Billionaire Gina Rinehart’s Hancock Prospecting Pty availed benefit from a 1984 division of assets agreement with then partner Wright Prospecting Pty and didn’t reciprocate, according to an appeals judge hearing a dispute over a 3 billion ton iron ore property in Australia.
Rinehart claims a 1989 agreement to divide properties between her father Lang Hancock and Wright Prospecting founder Peter Wright, including Rhodes Ridge in Western Australia as a joint venture between the two, supersedes a 1984 accord that gave Wright the option to claim Hancock’s stake in the asset in a swap of properties.
“Front and center was the impropriety of your client obtaining the benefit under the 1984 agreement as a whole and seeking to resist the same benefit to WPPL” under the 1989 agreement, Carmel McLure, the presiding judge in Hancock’s appeal of a ruling that awarded the company’s 25 percent stake in Rhodes Ridge to Wright, said yesterday. McLure addressed her comment to Hancock’s lawyer Steven Finch, before the conclusion of a four-day hearing in Perth.
Rinehart, Asia’s richest woman, is attempting to reclaim a stake in one of the richest, undeveloped iron ore properties in the world, with Rio Tinto Group holding the remaining 50 percent. Rio Tinto already operates iron ore mines in the region and has the infrastructure, including a railway to transport the ore to port, in place.
The three-judge appeal panel reserved its decision yesterday, giving no indication of when it might rule on the dispute.
Wright granted Hancock its 25 percent stake in the McCamey Monster property, for example, an asset then considered of “roughly equal value” to Rhodes Ridge, because it was on the Hancock side of the ledger in the distribution of properties under the 1984 accord, Wright Prospecting’s lawyer Rod Smith said yesterday.
“Wright wouldn’t have done that if told the 1984 agreement was not effective,” Smith said. “We conveyed on Hancock the rights in their schedule as and when they asked for them.”
BHP Billiton Ltd. acquired the McCamey property in 1992 and is building the $3.4 billion Jimblebar mine and rail lines at the site, with the intention of producing 35 million tons of iron ore annually when the mine opens in 2014, according to the company’s 2011 annual report.
‘Haven’t Complied With’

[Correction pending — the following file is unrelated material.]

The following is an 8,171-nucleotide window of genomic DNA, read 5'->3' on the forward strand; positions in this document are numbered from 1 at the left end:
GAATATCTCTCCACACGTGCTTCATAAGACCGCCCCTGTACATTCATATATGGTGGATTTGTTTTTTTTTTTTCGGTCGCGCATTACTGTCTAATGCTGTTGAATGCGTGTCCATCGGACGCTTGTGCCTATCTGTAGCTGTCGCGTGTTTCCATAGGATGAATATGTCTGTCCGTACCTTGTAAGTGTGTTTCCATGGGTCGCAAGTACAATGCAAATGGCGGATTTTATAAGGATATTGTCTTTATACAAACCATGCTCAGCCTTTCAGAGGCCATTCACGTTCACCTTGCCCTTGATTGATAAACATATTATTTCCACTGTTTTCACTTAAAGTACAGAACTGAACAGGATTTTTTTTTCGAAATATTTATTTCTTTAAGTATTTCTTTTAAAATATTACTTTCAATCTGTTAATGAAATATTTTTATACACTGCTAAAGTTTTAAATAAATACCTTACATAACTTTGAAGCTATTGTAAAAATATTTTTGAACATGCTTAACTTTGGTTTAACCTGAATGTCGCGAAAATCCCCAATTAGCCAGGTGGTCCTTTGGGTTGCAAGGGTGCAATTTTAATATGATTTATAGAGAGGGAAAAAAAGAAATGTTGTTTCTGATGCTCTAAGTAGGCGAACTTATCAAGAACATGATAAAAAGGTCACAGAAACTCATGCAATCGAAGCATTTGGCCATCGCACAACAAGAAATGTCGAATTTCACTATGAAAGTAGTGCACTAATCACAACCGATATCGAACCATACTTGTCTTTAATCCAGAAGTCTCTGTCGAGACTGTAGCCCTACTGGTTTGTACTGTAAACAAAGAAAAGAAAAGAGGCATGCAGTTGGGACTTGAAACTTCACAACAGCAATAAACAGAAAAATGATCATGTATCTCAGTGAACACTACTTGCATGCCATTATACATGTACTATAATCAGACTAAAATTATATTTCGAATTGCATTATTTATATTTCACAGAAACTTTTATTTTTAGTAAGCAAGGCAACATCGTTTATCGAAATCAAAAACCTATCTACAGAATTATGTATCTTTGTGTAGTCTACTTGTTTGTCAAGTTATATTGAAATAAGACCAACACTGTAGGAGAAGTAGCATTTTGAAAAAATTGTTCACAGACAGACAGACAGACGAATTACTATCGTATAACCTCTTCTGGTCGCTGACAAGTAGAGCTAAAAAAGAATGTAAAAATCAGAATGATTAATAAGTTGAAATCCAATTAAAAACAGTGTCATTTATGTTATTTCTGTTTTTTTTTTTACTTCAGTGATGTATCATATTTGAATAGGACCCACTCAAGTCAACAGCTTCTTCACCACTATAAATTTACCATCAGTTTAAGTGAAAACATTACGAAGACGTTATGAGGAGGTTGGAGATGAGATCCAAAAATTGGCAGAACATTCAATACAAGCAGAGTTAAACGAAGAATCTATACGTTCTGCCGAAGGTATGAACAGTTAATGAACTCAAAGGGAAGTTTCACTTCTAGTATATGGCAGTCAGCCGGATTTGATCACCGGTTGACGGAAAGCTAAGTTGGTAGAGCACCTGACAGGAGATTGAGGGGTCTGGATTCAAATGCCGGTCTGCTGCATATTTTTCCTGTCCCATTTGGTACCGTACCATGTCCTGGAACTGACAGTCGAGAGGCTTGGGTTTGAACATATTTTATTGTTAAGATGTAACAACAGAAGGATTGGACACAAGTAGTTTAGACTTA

The transfers of property to Hancock weren’t done under a part of the agreement that Wright is asserting to gain control of Rhodes Ridge, Finch said.
That part of the agreement, referred to as Clause 4, was a trigger that initiated a process to transfer all the properties in the agreement, Finch said.
“There is a rule on how you acquire property and they haven’t complied with it,” Finch said, referring to Wright Prospecting.
Smith told the appeal panel earlier this week that Hancock rejected a A$65 million ($65 million) offer from Rio Tinto’s CRA Ltd. unit for Rhodes Ridge in the early 1990s, after agreeing to sell the Marandoo property in the same area to CRA for A$60 million.
Valuation of Rhodes Ridge was discussed in closed court during the original trial because it was deemed commercially sensitive, according to a 2010 ruling by Justice Michael Murray.
CRA won approval to build a A$500 million mine at the Marandoo site in the Pilbara region of Western Australia in 1992.
Rio Tinto, based in London, which produces 15 million tons of iron from Marandoo annually, said in February 2011 it planned to spend $933 million to expand the mine, extending its life by 16 years to 2030. The property has 225 million tons of proved and probable reserves, containing about 63 percent iron, according to Rio Tinto’s 2011 annual report. The Rhodes Ridge property has similar grades, according to Rio Tinto.
Rio Tinto has been mining at Marandoo since 1994.
Rinehart’s appeal continues an 11-year dispute over Rhodes Ridge between the heirs of Hancock and Wright Prospecting founder Peter Wright, whose iron-ore discoveries in the Australian state in the 1950s and 1960s made Rinehart the richest person in the country and Wright’s children, Angela Bennett and Michael Wright, the 14th wealthiest, according to BRW’s Rich 200 list. Michael Wright died in April.
Iron ore has more than doubled to $134.70 a ton as of June 14 from $59.10 on March 27, 2009, helping Rinehart rise to the 29th spot on a list of the world’s wealthiest people with a net worth of $18.6 billion, according to the Bloomberg Billionaires Index.
The Rhodes Ridge property lies between the operating Hope Downs 1 mine and the Hope Downs 4, where Rio Tinto plans to start mining by the end of the year. The Hope Downs mines are equally owned by Hancock Prospecting and Rio Tinto.
Murray had ruled Wright Prospecting is entitled to exercise its option to assume Hancock’s stake.
The appeal case is: Hancock Prospecting Pty. v. Wright Prospecting Pty. CACV 43/2011. Supreme Court of Western Australia (Perth).